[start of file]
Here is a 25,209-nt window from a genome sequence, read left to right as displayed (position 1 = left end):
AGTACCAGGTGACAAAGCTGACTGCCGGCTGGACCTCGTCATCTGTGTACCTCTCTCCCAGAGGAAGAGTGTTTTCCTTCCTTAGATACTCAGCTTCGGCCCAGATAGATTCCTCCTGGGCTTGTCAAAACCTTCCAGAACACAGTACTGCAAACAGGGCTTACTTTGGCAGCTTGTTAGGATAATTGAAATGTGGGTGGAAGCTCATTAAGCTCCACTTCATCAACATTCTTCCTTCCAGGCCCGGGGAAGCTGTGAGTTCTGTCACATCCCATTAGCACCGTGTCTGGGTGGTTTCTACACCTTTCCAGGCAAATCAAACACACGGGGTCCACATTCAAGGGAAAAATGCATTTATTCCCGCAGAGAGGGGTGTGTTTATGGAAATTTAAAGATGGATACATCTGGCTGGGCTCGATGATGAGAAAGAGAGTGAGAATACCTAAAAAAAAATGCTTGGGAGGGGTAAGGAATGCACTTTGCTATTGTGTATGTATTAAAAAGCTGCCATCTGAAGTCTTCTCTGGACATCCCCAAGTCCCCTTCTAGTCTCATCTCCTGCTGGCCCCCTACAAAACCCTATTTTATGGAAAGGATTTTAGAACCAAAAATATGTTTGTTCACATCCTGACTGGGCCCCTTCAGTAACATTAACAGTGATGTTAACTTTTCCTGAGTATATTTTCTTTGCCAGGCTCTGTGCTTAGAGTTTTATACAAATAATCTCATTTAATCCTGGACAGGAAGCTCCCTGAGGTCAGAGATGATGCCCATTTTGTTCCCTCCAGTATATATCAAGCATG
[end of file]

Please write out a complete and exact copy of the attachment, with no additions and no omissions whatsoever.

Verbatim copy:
Here is a 25,209-nt window from a genome sequence, read left to right as displayed (position 1 = left end):
AGTACCAGGTGACAAAGCTGACTGCCGGCTGGACCTCGTCATCTGTGTACCTCTCTCCCAGAGGAAGAGTGTTTTCCTTCCTTAGATACTCAGCTTCGGCCCAGATAGATTCCTCCTGGGCTTGTCAAAACCTTCCAGAACACAGTACTGCAAACAGGGCTTACTTTGGCAGCTTGTTAGGATAATTGAAATGTGGGTGGAAGCTCATTAAGCTCCACTTCATCAACATTCTTCCTTCCAGGCCCGGGGAAGCTGTGAGTTCTGTCACATCCCATTAGCACCGTGTCTGGGTGGTTTCTACACCTTTCCAGGCAAATCAAACACACGGGGTCCACATTCAAGGGAAAAATGCATTTATTCCCGCAGAGAGGGGTGTGTTTATGGAAATTTAAAGATGGATACATCTGGCTGGGCTCGATGATGAGAAAGAGAGTGAGAATACCTAAAAAAAAATGCTTGGGAGGGGTAAGGAATGCACTTTGCTATTGTGTATGTATTAAAAAGCTGCCATCTGAAGTCTTCTCTGGACATCCCCAAGTCCCCTTCTAGTCTCATCTCCTGCTGGCCCCCTACAAAACCCTATTTTATGGAAAGGATTTTAGAACCAAAAATATGTTTGTTCACATCCTGACTGGGCCCCTTCAGTAACATTAACAGTGATGTTAACTTTTCCTGAGTATATTTTCTTTGCCAGGCTCTGTGCTTAGAGTTTTATACAAATAATCTCATTTAATCCTGGACAGGAAGCTCCCTGAGGTCAGAGATGATGCCCATTTTGTTCCCTCCAGTATATATCAAGCATG